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Saturday, 15 February 2014

Cancer treatment questions

A reader has a six year old GSD who had been diagnosed with Lymphoma and the cancer has damaged her upper and lower intestines and thickened the bowel wall and colon. 
She will have to have 19 weeks of weekly chemo and weekly plasma. The vet says she can be 100% cured with the chemo treatment. The dog already has hip and elbow dysplasia, chronic arthritis and a vitamin deficiency. 
1) Has anyone else had a dog who has gone through chemo? 
2) How can the vet be 100% positive that the treatment will work?"
 3) Will the dog suffer much during and after the treatment? 
 4) Would it be as kind to allow the dog to pass away naturally?"

Please help them reach a decision. Have you been through something similar?


  1. I lost my Cin to mast cell cancer in Nov 2012, she took a huge part of my heart with her. We put her through chemo, and initially, the results looked promising, but then it just stopped working for her.
    No, the vets cannot be 100% positive it will work, and the truth is in dogs, cancer treatment is not to 'cure' - the dosage required to cure them would be much stronger and make them ill, which is deemed unethical, but they hope only to put the cancer into remission to give you a little more time. The lower dose means that the dog should not suffer the side effects common to human patients, although some might be a bit sickly after the first day. Cin had no trouble with side effects at all, but It did not work for her and the cancer just kept throwing more and more lesions into her skin, however, it did work for my friend Karen and her lovely weimaraner Zola who like your girl, had lymphoma, and he managed to hold out for a good 18 months before the cancer overcame him. Karen would most definitely agree that it was worth it.
    Ultimately, its a gamble, and yes, I would opt for treatment again in the future, just to give that fighting chance, but remember all you are doing is stealling time <3
    One thing I would ask though, is that you contact the animal Health Trust in Newmarket, who are researching a number of cancers in dogs, and samples taken through routine procedures with your vets could be shared so that they have more tissue/ fluid /; dna to work with. We donated Cindy's body to them when it was time to call it a day for her, if I could not save her, it was huge comfort to know that at least we could do something to save dogs in the future.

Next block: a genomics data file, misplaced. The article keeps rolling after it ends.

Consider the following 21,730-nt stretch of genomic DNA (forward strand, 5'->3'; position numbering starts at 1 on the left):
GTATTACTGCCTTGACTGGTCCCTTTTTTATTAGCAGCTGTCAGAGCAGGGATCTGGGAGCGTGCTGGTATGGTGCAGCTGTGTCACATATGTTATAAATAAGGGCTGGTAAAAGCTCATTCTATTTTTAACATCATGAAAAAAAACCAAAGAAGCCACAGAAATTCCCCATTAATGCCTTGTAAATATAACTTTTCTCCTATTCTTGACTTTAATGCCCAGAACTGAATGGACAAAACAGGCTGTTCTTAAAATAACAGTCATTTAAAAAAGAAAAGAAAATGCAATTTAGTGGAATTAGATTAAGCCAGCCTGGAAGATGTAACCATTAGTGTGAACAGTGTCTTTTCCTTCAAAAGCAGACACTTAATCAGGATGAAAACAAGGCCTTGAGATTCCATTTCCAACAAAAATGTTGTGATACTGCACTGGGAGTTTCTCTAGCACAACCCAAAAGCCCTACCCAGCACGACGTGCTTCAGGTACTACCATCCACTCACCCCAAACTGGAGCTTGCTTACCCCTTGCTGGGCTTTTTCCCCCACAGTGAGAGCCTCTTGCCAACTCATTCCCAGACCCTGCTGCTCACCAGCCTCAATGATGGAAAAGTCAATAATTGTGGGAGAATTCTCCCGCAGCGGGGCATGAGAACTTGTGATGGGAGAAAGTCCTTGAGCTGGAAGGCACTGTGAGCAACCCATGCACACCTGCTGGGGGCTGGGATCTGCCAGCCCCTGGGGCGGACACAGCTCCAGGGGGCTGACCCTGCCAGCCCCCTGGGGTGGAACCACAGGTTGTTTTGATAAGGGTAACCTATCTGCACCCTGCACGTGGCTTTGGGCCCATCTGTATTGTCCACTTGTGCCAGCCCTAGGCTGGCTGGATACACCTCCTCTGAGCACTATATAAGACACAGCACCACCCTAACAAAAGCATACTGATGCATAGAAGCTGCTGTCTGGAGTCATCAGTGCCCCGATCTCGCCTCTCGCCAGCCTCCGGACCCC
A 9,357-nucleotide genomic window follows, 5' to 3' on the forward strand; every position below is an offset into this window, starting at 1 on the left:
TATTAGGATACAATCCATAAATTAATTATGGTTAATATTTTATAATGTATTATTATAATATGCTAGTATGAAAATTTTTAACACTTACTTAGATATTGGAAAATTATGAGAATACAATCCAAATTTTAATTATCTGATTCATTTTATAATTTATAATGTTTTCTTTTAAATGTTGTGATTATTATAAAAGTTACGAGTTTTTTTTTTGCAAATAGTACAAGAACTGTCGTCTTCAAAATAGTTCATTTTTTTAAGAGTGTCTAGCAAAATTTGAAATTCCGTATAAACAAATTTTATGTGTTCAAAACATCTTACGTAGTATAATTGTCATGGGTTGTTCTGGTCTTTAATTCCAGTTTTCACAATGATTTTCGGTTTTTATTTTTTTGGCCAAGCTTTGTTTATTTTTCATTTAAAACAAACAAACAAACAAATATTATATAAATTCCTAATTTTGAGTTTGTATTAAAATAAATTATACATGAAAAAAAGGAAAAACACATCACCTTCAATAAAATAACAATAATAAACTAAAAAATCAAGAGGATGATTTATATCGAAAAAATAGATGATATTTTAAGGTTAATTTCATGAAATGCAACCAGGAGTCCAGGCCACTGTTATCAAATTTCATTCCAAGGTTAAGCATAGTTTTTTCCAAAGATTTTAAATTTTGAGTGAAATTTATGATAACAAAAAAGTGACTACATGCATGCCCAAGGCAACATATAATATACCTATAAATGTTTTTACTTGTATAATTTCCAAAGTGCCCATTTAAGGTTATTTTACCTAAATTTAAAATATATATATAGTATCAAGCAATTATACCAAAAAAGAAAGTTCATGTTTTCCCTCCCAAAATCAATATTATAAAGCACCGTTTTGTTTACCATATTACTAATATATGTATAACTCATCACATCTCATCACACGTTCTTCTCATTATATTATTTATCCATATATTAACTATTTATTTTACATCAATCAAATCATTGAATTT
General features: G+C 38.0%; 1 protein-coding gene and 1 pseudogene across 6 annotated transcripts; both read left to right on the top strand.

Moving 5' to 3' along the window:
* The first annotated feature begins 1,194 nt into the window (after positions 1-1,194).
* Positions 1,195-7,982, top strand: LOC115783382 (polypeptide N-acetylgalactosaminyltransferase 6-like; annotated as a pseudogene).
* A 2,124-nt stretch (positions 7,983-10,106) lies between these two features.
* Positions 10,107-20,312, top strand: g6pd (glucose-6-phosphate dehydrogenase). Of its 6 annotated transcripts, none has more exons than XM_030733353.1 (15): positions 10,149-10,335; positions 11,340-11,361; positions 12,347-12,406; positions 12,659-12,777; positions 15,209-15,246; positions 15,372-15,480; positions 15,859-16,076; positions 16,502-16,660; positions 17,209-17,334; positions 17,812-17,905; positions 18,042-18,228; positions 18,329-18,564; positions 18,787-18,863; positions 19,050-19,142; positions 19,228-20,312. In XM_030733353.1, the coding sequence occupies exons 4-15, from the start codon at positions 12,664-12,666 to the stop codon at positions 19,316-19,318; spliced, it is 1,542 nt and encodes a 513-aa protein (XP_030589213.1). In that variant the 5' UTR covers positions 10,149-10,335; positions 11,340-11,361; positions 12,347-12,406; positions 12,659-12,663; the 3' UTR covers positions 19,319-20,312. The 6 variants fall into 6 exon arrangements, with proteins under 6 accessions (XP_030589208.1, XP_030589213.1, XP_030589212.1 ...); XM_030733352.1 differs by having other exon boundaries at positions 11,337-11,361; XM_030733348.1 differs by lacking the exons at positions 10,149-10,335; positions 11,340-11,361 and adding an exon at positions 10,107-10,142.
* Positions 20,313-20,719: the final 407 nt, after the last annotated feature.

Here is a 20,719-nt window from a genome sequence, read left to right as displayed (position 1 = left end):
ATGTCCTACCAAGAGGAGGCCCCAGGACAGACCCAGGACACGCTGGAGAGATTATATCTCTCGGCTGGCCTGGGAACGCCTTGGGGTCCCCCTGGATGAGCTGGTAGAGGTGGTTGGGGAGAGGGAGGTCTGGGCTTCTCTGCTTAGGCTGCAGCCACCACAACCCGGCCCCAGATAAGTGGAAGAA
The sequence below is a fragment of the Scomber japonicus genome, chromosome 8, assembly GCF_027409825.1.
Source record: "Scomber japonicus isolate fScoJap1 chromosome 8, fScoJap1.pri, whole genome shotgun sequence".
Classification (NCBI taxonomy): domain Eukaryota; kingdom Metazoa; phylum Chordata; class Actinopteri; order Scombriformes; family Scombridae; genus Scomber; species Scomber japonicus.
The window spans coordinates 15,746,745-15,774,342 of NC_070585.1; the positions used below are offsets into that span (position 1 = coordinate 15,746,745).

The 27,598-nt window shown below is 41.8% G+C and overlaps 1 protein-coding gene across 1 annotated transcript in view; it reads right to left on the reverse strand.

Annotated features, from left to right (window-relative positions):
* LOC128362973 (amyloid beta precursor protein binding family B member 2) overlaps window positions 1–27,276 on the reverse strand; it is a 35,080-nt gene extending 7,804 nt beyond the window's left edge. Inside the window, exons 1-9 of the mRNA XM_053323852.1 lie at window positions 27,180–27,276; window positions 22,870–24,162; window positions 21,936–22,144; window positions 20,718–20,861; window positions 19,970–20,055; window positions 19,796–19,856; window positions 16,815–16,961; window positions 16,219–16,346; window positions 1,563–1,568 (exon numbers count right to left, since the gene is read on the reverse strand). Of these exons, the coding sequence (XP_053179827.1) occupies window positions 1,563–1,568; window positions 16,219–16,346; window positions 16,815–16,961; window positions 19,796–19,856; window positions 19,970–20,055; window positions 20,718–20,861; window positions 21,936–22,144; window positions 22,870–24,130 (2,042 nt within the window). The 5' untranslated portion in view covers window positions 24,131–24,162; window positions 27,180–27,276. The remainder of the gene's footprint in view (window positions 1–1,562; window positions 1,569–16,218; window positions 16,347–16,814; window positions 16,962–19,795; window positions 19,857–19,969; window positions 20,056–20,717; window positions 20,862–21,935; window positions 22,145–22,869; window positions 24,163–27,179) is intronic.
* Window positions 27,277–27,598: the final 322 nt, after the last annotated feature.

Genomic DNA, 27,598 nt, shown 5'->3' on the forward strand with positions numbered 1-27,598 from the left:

On 12th November 2013, exactly a year after letting Cindy go, a good friend of mine had a litter - a litter I had been waiting for but it was a total fluke that they happened to arrive on that day. Escher is under the desk by my feet as we type now, and I am sure my beautiful girl had some say in who would be coming to me next.

  2. having been through Chemo myself,I felt awful and it left me weak and exhausted. A year later I am still recovering. At least I knew what was happening and could tell people when I needed extra meds and help. To be honest, with her other problems and the damage that the cancer will leave, I would only give palliative care. It is such a same that this poor lass has had so much to put up with and my heart goes out to her family. But in my opinion, let her pass naturally.

  3. I would not let my dog suffer. Damage has been done to the intestines & I don't think that fixable. They can cure that kind of cancer in dogs but not in humans? 19 wks of chemo? I would not let her suffer. How much pain is she already in that we don't know about? Couldn't do it. I would let her go & be free!

  4. Had a similar problem with our Black Lab--did not want to put him through any more pain--he was almost 13 years old , with hip dysplasia which was getting worse, we could see he had enough.. it was very difficult to make that decision but my husband said it was not fair to our Baby Casey dog nor was it fair to us to keep him going on like this.. it is very hard to let go but the humane way we decided was to euthanise, the vet agreed.. we all try to hang on to them as long as we can as it is hard to bear the thought of losing them, but why put them through all that-- they do not understand and you can see in their eyes they have had enough..wish you the best..

  5. I would not put your dog through chemo, it is not a reliable treatment in humans or animals. It weakens the while body rather than just targeting the cancer. I would recommend getting a 2nd opinion from a holistic vet.

  6. I've come to this forum too late to have an impact on the situation above, but I wanted to make a few comments. Chemotherapy given to animals does not equate to chemotherapy given to humans - they are given lower doses so do not feel ill as people on chemotherapy do. The dog would not suffer during the treatment - the vets do assess whether they think the dog will cope, not only with the chemotherapy but with the psychological impact of the regular vet visits, blood sampling and placing catheters into their veins. The owner's ability to cope is also considered. Chemotherapy is not an intervention offered lightly.

    The chemo would not be allowed to have a significant detriment effect upon the rest of the immune system - the vets will check the number of white cells (those that fight infection) before each treatment and would not continue that weeks treatment if it implied the immune system was suffering.

    All in all we do not have the information the vet has, about the stage of lymphoma or health of the dog. I admit, I am not convinced the vet could promise '100% cure' as lymphoma generally does not have good median survival times, but I don't think we can advise to euthanise a dog when we don't know how she is coping. It would be better for an owner in this situation to seek a second opinion from a vet they trust or a friend recommends.